Fig & walnut (friendship) bread
A couple of months ago I was at a friend’s house when I noticed a bowl of batter sitting on their kitchen bench and on top, a single white A4 piece of paper titled ‘German Friendship Cake’. I was fascinated – was this the food equivalent of a chain letter?
Now I’ve known people to have starters bubbling away in their kitchens but some seem like more work than looking after a domestic cat. I’ve also heard how unwilling people are to share their starters so I just love that this is a concept where the creator divides and shares their wares on day 10. What says “you are my friend” better than giving someone a cake mixture?!
My friend’s mixture came from his father and so I initially questioned whether it had been passed through generations, whether I had in fact discovered a centuries-old family heirloom? I didn’t but that would have made a great story.
If you do happen to receive a portion of mixture (aka Herman) from a friend, you can follow my recipe on making it into bread. Alternatively you can stick to tradition and follow the recipe – adding apple and cinnamon.
If you’re not gifted a mixture you can make your own from scratch – just search online for ‘German Friendship Cake’.
Makes two loaves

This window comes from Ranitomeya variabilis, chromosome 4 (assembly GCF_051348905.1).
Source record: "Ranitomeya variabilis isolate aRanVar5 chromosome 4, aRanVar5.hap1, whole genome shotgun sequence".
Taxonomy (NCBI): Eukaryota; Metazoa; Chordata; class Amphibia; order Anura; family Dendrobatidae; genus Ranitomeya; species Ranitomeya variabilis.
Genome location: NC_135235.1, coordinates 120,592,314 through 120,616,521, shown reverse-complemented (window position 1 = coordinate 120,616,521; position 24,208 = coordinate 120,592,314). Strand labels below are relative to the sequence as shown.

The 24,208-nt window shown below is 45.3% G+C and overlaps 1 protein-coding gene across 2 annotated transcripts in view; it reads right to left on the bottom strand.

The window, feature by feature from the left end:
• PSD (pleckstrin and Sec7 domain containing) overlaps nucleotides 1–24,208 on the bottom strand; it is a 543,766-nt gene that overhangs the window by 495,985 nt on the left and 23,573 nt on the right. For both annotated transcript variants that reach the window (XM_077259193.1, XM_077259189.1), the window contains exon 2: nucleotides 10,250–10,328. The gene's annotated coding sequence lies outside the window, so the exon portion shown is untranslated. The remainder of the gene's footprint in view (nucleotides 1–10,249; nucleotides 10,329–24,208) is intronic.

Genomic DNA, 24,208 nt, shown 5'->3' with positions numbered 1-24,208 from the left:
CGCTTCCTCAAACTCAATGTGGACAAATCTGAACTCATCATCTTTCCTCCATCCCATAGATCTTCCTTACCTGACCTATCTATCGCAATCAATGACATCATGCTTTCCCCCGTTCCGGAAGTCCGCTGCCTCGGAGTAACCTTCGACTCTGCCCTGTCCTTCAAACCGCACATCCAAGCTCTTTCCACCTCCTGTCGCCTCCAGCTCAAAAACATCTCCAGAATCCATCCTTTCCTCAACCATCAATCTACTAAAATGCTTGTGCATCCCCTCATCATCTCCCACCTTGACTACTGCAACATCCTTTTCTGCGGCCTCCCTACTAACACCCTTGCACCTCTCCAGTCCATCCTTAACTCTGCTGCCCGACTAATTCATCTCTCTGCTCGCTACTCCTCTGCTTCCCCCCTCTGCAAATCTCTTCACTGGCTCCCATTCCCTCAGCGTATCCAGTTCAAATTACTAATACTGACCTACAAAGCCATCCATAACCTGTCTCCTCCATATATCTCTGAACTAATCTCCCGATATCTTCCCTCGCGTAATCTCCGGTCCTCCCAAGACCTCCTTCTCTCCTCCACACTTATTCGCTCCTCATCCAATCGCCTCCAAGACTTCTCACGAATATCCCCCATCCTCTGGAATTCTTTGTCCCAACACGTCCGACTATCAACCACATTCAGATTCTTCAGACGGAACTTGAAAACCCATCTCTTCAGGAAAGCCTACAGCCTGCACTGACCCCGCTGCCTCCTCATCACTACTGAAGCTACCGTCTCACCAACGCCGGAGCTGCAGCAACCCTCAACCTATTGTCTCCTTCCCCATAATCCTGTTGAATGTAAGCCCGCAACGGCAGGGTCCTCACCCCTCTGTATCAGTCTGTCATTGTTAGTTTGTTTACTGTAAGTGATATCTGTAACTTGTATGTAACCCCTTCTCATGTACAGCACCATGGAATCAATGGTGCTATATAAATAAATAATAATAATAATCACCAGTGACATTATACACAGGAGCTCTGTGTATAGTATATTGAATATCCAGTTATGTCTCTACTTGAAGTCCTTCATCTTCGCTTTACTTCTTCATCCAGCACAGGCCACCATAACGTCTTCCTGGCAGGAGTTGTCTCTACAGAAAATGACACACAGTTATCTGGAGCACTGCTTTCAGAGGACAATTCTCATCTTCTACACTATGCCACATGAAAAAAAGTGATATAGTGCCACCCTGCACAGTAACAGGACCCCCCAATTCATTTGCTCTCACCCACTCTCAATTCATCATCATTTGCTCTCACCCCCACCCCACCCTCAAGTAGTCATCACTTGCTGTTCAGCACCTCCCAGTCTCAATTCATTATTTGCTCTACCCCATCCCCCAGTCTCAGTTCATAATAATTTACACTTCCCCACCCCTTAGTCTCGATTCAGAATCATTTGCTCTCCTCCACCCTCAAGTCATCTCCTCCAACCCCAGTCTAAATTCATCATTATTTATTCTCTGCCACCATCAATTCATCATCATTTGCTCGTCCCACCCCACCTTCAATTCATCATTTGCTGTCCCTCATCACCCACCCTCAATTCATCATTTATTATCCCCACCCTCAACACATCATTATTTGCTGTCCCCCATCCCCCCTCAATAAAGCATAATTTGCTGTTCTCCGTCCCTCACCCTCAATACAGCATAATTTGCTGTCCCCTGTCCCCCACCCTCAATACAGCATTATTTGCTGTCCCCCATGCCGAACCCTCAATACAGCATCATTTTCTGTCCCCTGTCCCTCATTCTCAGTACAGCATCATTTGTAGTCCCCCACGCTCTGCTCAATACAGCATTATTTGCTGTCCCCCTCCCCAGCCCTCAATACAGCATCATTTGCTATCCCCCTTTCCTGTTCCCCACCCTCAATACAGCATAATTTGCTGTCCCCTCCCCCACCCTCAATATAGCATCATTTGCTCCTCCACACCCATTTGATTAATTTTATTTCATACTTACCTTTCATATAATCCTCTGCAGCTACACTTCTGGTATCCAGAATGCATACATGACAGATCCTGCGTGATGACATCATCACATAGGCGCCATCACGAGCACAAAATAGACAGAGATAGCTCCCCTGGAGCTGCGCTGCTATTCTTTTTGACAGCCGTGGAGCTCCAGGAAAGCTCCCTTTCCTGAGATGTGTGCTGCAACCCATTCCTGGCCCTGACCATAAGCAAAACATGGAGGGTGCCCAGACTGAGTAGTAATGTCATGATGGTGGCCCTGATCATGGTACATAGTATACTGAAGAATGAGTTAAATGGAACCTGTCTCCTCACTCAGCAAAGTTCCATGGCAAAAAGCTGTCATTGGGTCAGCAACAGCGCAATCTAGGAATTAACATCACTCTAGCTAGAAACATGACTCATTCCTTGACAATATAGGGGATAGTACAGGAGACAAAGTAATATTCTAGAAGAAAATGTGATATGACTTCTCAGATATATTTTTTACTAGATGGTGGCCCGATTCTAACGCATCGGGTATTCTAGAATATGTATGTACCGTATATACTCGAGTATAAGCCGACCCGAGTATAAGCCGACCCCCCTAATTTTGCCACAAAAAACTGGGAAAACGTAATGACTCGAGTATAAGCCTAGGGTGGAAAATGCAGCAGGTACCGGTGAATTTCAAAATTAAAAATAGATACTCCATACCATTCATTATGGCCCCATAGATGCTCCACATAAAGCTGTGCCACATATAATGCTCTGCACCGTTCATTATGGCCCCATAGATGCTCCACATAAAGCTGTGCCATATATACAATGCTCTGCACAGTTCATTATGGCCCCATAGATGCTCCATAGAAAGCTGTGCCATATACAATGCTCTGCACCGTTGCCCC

- Day 1
- 1 portion of friendship cake mixture (Herman)
- Days 2-10
- Ingredients as per instructions (however day 9 sees a modification – see method)
- Day 10
- 500g strong white flour
- 1 tsp salt
- 240ml tepid water
- 1 portion friendship mixture (Herman)
- 1 cup walnuts, chopped roughly
- 1 cup figs, chopped roughly
- Day 1
- 1. Receive a portion of friendship cake mixture (Herman)
- Days 2-9
- 2. Follow the instructions however on day 9 do not add sugar (only flour and milk).
- 3. Portion into 4.
- Day 10
- 4. Mix flour and salt together in a large bowl and make a well in the centre. Alternatively you can use a mixer with a dough hook attachment.
- 5. Mix the water with the friendship cake mixture (Herman) and pour into the centre of the well.
- 6. Gradually work the ingredients together. Add a little more water if it seems to dry or more flour if too sticky.
- 7. Add the walnuts and figs, turn out onto a floured surface and knead for 10 minutes.
- 8. Put the dough into a clean bowl, cover with a damp tea towel and leave to rise for a couple of hours (until doubled in size).
- 9. Knock back, then shape into two long loaves. Cover again and leave for another couple of hours.
- 10. Bake at 220ºC for 20 minutes or until the loaves sound hollow when tapped.
- 11. Serve fresh with a soft cheese such as brie or camembert.